Core Tradition

“Apple Day has a way of making us feel part of something larger than ourselves,” says Mikhaila Moynihan ’14. For nearly 90 years, the Mary Baldwin College community began writing its Apple Day narrative. Today, the tradition represents the college’s enduring commitment to leadership and service.


From “Appleicious” to “Construction Won’t Stop Tradition,” Apple Day themes have been emblazoned on T-shirts to commemorate the occasion. View our photo gallery, and upload your tee  if you don’t see it here.

"Mary Baldwin Wants You: The Great American Apple Day" - Apple Day 1986
Submitted by Leah Decker '89
"Construction Won't Stop Tradition" - Apple Day 1987
Submitted by Leah Decker '89
"A red polo shirt that I made for an Apple Day party in 1988"
Submitted by Leah Decker '89
"Maybe You Had Too Much Too Fast" -- Apple Day 1995
Submitted by Morgan Alberts Smith '99
"Party to the Core!" -- Apple Day 1996
Submitted by Morgan Alberts Smith '99
"Applelicious: Blast From the Past" -- Apple Day 2004
Submitted by Katy Hanson Hening '08
Apple Day "04"
Submitted by Monet Watkins '05
"Sweet as Apple Pie" -- Apple Day 2005
Submitted by Katy Hanson Hening '08 and Shannen Luchs '09
"MBC Apple Couture: We love our sweet tradition" -- Apple Day 2006
Submitted by Katy Hanson Hening '08
"How Bout Them Apples" -- Apple Day 2007
Submitted by Katy Hanson Hening '08, Shannen Luchs '09, and Cindy Wine
"Apple Couture" - Apple Day 2008
Submitted by Shannen Luchs '09, Anita Rose '10, and Cindy Wine
"Oh snApple" -- Apple Day 2009
Submitted by Anita Rose '10
"We've got that Apple Day Swagg!" -- Apple Day 2010
Submitted by Anita Rose '10
"An Apple a Day Keeps Hunger Away" -- Apple Day 2012
Submitted by Amber Keen Ellis, director of student development and support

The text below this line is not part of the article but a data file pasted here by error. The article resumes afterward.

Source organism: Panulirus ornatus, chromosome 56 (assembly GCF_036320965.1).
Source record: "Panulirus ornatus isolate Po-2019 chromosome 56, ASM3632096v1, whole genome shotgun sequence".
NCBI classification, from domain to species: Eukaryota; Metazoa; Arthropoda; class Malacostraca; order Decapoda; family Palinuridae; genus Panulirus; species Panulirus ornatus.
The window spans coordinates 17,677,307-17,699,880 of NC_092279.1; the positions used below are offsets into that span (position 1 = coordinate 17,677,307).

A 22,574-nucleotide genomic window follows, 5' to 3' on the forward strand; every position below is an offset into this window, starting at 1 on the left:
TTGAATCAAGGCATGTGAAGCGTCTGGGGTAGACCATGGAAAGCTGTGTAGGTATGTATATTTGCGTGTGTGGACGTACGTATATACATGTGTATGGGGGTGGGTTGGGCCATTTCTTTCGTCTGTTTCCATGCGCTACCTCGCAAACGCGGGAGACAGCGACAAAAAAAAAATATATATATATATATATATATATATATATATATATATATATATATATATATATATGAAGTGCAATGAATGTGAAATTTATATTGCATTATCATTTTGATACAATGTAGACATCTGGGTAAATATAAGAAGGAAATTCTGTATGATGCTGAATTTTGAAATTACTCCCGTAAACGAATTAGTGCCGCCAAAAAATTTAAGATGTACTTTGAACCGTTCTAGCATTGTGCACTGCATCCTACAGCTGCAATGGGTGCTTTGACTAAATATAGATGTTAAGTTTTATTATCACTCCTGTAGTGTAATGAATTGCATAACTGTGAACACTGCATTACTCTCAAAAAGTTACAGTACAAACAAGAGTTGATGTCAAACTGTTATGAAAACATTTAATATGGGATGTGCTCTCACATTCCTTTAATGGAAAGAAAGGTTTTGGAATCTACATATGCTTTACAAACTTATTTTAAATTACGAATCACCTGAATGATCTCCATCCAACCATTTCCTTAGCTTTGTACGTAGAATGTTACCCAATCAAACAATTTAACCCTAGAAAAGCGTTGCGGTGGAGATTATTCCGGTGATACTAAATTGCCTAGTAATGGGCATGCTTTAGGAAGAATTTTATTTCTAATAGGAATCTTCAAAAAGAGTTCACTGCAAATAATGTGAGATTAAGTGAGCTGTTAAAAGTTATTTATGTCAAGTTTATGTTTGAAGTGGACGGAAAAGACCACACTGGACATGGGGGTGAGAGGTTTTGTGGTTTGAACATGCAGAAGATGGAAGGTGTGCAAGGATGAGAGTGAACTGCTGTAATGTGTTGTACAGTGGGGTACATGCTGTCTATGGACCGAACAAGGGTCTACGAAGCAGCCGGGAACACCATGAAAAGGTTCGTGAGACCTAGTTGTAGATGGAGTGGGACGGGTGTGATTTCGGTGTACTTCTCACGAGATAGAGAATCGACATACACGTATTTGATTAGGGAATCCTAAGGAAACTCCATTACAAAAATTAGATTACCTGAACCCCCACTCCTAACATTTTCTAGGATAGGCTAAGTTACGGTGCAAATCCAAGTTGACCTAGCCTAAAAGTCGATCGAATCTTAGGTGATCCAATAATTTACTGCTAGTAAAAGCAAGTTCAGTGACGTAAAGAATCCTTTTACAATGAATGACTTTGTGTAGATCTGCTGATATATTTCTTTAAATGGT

"Keep Calm and Squirrel On" -- Apple Day 2013
Photo of MBC President Pamela Fox by Woods Pierce



Cooking tips and notes for the apple recipes featured in Boldly Baldwin.

Back in the Day
Harvest Crisp

  • We made the crisp with Fuji apples; Granny Smith or another variety would increase tartness
  • Use a thick slice of smoked, lightly salted ham to achieve think cubes and balance sweetness
  • Butter could be substituted for margarine
  • Reduce amount of sugar to 1–2 Tbsp. to reduce sweetness

Modern Day
Apple, Ham, and Smoked Gouda Galette

  • Add more cheese to crust for additional flavor; sprinkle on a few shreds just before removing from oven
  • Preserves can be used in place of jelly
  • Brush cooked galettes with melted jelly/preserves while cooling for extra flavor and shine
  • Each galette is large enough to serve as a meal (add a side dish), or slice into wedges to serve as appetizers



Harvest Crisp

Serves 6

2 c. cooked ham, cubed
6 c. pared, cored, thin apple slices (we tested with Fuji apples)
3 Tbsp. sugar
2 tsp. lemon juice
3/4 c. sifted all-purpose flour
1/2 tsp. salt
2/3 c. sugar
1 stick margarine
1 c. grated sharp cheddar or American cheese

Arrange ham in bottom of greased oblong 10x6x2-inch baking dish. Cover with apples. Mix sugar and lemon juice and spoon over apples. Mix flour, salt, and sugar in mixing bowl. Cut in margarine with fork until mixture is crumbly. Add grated cheese and stir lightly. Sprinkle over apples. Bake in 350° oven for 40–45 minutes, or until apples are tender and crust is crisp.


Reprinted from the cookbook From Ham to Jam: Recipes from Mary Baldwin College, compiled by the college’s Alumnae/i Association, 1977. Recipe from Frances Harvey Mallison ’67 of Greenville, NC.

“My husband is a much more creative cook than I am, and I actually don’t remember where the recipe came from.  I was on the Alumnae Association Board of Directors at the time of the publication, and I submitted an easy recipe from my early years of marriage.”

— Frances Harvey Mallison ’67